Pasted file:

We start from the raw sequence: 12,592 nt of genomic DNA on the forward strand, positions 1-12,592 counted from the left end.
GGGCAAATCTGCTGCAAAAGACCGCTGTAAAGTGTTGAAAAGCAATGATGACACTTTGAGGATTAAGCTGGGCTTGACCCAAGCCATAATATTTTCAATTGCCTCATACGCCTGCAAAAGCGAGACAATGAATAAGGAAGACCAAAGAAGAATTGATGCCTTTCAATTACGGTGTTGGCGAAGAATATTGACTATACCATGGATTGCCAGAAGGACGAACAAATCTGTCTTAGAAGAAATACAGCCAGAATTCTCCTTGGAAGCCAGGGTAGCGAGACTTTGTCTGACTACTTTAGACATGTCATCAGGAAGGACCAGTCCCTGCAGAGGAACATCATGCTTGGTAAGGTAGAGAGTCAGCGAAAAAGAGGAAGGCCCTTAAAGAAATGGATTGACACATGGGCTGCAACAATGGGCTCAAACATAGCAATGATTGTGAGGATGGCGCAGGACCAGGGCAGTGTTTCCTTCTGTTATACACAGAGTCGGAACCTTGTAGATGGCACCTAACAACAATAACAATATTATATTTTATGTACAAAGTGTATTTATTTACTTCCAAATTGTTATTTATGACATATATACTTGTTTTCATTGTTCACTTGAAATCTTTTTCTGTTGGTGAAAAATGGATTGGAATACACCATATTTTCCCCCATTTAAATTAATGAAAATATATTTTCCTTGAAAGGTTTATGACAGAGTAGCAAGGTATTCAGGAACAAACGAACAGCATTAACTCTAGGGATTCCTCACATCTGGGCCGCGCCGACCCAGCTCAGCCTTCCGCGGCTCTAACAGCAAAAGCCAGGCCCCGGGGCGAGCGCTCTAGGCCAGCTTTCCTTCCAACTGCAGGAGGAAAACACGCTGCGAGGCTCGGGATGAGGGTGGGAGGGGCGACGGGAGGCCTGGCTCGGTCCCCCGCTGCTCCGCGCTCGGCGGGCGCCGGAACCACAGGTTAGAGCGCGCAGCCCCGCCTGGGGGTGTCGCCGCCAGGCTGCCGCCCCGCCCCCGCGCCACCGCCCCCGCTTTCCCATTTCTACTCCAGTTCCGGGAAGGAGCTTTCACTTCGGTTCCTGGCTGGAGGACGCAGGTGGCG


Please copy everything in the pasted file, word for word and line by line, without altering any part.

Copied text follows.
We start from the raw sequence: 12,592 nt of genomic DNA on the forward strand, positions 1-12,592 counted from the left end.
GGGCAAATCTGCTGCAAAAGACCGCTGTAAAGTGTTGAAAAGCAATGATGACACTTTGAGGATTAAGCTGGGCTTGACCCAAGCCATAATATTTTCAATTGCCTCATACGCCTGCAAAAGCGAGACAATGAATAAGGAAGACCAAAGAAGAATTGATGCCTTTCAATTACGGTGTTGGCGAAGAATATTGACTATACCATGGATTGCCAGAAGGACGAACAAATCTGTCTTAGAAGAAATACAGCCAGAATTCTCCTTGGAAGCCAGGGTAGCGAGACTTTGTCTGACTACTTTAGACATGTCATCAGGAAGGACCAGTCCCTGCAGAGGAACATCATGCTTGGTAAGGTAGAGAGTCAGCGAAAAAGAGGAAGGCCCTTAAAGAAATGGATTGACACATGGGCTGCAACAATGGGCTCAAACATAGCAATGATTGTGAGGATGGCGCAGGACCAGGGCAGTGTTTCCTTCTGTTATACACAGAGTCGGAACCTTGTAGATGGCACCTAACAACAATAACAATATTATATTTTATGTACAAAGTGTATTTATTTACTTCCAAATTGTTATTTATGACATATATACTTGTTTTCATTGTTCACTTGAAATCTTTTTCTGTTGGTGAAAAATGGATTGGAATACACCATATTTTCCCCCATTTAAATTAATGAAAATATATTTTCCTTGAAAGGTTTATGACAGAGTAGCAAGGTATTCAGGAACAAACGAACAGCATTAACTCTAGGGATTCCTCACATCTGGGCCGCGCCGACCCAGCTCAGCCTTCCGCGGCTCTAACAGCAAAAGCCAGGCCCCGGGGCGAGCGCTCTAGGCCAGCTTTCCTTCCAACTGCAGGAGGAAAACACGCTGCGAGGCTCGGGATGAGGGTGGGAGGGGCGACGGGAGGCCTGGCTCGGTCCCCCGCTGCTCCGCGCTCGGCGGGCGCCGGAACCACAGGTTAGAGCGCGCAGCCCCGCCTGGGGGTGTCGCCGCCAGGCTGCCGCCCCGCCCCCGCGCCACCGCCCCCGCTTTCCCATTTCTACTCCAGTTCCGGGAAGGAGCTTTCACTTCGGTTCCTGGCTGGAGGACGCAGGTGGCG